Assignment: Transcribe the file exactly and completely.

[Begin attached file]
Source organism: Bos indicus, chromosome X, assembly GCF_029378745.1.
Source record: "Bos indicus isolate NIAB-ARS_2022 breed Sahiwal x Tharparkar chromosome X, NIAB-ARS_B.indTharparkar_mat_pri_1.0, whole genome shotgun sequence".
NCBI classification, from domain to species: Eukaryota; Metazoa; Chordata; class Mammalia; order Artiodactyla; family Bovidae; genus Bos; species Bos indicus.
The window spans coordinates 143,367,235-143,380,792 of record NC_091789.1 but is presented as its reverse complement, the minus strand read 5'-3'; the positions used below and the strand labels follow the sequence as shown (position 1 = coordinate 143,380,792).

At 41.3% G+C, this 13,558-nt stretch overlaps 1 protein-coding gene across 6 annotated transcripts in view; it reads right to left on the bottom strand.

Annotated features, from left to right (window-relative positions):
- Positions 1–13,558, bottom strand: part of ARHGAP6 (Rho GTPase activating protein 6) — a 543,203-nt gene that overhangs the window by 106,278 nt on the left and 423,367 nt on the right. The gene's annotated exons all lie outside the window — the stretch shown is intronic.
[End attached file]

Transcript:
Source organism: Bos indicus, chromosome X, assembly GCF_029378745.1.
Source record: "Bos indicus isolate NIAB-ARS_2022 breed Sahiwal x Tharparkar chromosome X, NIAB-ARS_B.indTharparkar_mat_pri_1.0, whole genome shotgun sequence".
NCBI classification, from domain to species: Eukaryota; Metazoa; Chordata; class Mammalia; order Artiodactyla; family Bovidae; genus Bos; species Bos indicus.
The window spans coordinates 143,367,235-143,380,792 of record NC_091789.1 but is presented as its reverse complement, the minus strand read 5'-3'; the positions used below and the strand labels follow the sequence as shown (position 1 = coordinate 143,380,792).

At 41.3% G+C, this 13,558-nt stretch overlaps 1 protein-coding gene across 6 annotated transcripts in view; it reads right to left on the bottom strand.

Annotated features, from left to right (window-relative positions):
- Positions 1–13,558, bottom strand: part of ARHGAP6 (Rho GTPase activating protein 6) — a 543,203-nt gene that overhangs the window by 106,278 nt on the left and 423,367 nt on the right. The gene's annotated exons all lie outside the window — the stretch shown is intronic.